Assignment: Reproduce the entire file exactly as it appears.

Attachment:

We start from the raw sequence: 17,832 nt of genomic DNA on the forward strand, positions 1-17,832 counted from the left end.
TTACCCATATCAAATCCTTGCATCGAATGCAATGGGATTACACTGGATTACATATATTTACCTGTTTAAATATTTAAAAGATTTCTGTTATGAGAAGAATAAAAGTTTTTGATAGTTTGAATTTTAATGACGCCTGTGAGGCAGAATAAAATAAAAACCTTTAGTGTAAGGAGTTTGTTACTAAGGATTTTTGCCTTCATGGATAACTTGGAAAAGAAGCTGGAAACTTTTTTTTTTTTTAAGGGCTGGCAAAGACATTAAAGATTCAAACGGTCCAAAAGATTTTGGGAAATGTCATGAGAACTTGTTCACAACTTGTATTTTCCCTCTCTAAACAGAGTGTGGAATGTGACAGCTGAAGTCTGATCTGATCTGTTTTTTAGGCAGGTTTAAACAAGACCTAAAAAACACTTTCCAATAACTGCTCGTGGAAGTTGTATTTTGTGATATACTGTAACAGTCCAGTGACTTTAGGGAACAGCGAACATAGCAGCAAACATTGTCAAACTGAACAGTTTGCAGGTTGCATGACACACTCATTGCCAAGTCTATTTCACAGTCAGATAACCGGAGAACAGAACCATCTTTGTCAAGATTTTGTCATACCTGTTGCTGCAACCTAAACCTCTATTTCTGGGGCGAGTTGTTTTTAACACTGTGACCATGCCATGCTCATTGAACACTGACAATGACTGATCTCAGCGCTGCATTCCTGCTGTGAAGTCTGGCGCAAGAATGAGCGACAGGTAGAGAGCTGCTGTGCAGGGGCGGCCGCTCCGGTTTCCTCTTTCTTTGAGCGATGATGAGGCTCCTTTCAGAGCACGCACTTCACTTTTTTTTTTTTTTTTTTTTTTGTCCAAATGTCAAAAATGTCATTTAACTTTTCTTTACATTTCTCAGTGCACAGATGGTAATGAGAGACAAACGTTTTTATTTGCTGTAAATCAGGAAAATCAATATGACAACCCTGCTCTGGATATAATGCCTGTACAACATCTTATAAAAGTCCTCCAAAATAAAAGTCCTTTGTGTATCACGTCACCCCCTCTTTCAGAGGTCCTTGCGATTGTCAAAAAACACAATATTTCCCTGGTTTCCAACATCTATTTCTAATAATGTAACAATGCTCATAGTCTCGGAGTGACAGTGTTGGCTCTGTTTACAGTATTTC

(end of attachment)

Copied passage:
We start from the raw sequence: 17,832 nt of genomic DNA on the forward strand, positions 1-17,832 counted from the left end.
TTACCCATATCAAATCCTTGCATCGAATGCAATGGGATTACACTGGATTACATATATTTACCTGTTTAAATATTTAAAAGATTTCTGTTATGAGAAGAATAAAAGTTTTTGATAGTTTGAATTTTAATGACGCCTGTGAGGCAGAATAAAATAAAAACCTTTAGTGTAAGGAGTTTGTTACTAAGGATTTTTGCCTTCATGGATAACTTGGAAAAGAAGCTGGAAACTTTTTTTTTTTTTAAGGGCTGGCAAAGACATTAAAGATTCAAACGGTCCAAAAGATTTTGGGAAATGTCATGAGAACTTGTTCACAACTTGTATTTTCCCTCTCTAAACAGAGTGTGGAATGTGACAGCTGAAGTCTGATCTGATCTGTTTTTTAGGCAGGTTTAAACAAGACCTAAAAAACACTTTCCAATAACTGCTCGTGGAAGTTGTATTTTGTGATATACTGTAACAGTCCAGTGACTTTAGGGAACAGCGAACATAGCAGCAAACATTGTCAAACTGAACAGTTTGCAGGTTGCATGACACACTCATTGCCAAGTCTATTTCACAGTCAGATAACCGGAGAACAGAACCATCTTTGTCAAGATTTTGTCATACCTGTTGCTGCAACCTAAACCTCTATTTCTGGGGCGAGTTGTTTTTAACACTGTGACCATGCCATGCTCATTGAACACTGACAATGACTGATCTCAGCGCTGCATTCCTGCTGTGAAGTCTGGCGCAAGAATGAGCGACAGGTAGAGAGCTGCTGTGCAGGGGCGGCCGCTCCGGTTTCCTCTTTCTTTGAGCGATGATGAGGCTCCTTTCAGAGCACGCACTTCACTTTTTTTTTTTTTTTTTTTTTTGTCCAAATGTCAAAAATGTCATTTAACTTTTCTTTACATTTCTCAGTGCACAGATGGTAATGAGAGACAAACGTTTTTATTTGCTGTAAATCAGGAAAATCAATATGACAACCCTGCTCTGGATATAATGCCTGTACAACATCTTATAAAAGTCCTCCAAAATAAAAGTCCTTTGTGTATCACGTCACCCCCTCTTTCAGAGGTCCTTGCGATTGTCAAAAAACACAATATTTCCCTGGTTTCCAACATCTATTTCTAATAATGTAACAATGCTCATAGTCTCGGAGTGACAGTGTTGGCTCTGTTTACAGTATTTC